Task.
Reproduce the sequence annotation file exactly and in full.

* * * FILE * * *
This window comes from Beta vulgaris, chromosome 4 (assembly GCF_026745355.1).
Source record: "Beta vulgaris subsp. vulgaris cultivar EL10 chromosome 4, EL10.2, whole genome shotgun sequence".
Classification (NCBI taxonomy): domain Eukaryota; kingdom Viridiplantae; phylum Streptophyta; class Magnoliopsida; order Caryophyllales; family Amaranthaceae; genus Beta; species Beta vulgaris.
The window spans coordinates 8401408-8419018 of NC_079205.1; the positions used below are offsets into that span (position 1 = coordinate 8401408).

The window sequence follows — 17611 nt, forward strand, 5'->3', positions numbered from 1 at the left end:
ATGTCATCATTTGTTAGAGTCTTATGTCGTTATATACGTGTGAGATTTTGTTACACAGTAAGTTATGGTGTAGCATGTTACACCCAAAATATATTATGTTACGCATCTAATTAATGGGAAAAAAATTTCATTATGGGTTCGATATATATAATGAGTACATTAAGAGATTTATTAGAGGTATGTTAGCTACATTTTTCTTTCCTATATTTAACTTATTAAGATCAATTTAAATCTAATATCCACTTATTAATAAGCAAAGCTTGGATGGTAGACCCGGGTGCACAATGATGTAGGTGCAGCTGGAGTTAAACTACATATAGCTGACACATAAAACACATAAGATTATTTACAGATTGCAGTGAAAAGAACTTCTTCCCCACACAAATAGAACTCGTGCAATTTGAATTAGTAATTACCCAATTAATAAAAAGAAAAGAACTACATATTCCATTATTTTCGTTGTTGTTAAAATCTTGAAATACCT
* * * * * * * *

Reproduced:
This window comes from Beta vulgaris, chromosome 4 (assembly GCF_026745355.1).
Source record: "Beta vulgaris subsp. vulgaris cultivar EL10 chromosome 4, EL10.2, whole genome shotgun sequence".
Classification (NCBI taxonomy): domain Eukaryota; kingdom Viridiplantae; phylum Streptophyta; class Magnoliopsida; order Caryophyllales; family Amaranthaceae; genus Beta; species Beta vulgaris.
The window spans coordinates 8401408-8419018 of NC_079205.1; the positions used below are offsets into that span (position 1 = coordinate 8401408).

The window sequence follows — 17611 nt, forward strand, 5'->3', positions numbered from 1 at the left end:
ATGTCATCATTTGTTAGAGTCTTATGTCGTTATATACGTGTGAGATTTTGTTACACAGTAAGTTATGGTGTAGCATGTTACACCCAAAATATATTATGTTACGCATCTAATTAATGGGAAAAAAATTTCATTATGGGTTCGATATATATAATGAGTACATTAAGAGATTTATTAGAGGTATGTTAGCTACATTTTTCTTTCCTATATTTAACTTATTAAGATCAATTTAAATCTAATATCCACTTATTAATAAGCAAAGCTTGGATGGTAGACCCGGGTGCACAATGATGTAGGTGCAGCTGGAGTTAAACTACATATAGCTGACACATAAAACACATAAGATTATTTACAGATTGCAGTGAAAAGAACTTCTTCCCCACACAAATAGAACTCGTGCAATTTGAATTAGTAATTACCCAATTAATAAAAAGAAAAGAACTACATATTCCATTATTTTCGTTGTTGTTAAAATCTTGAAATACCT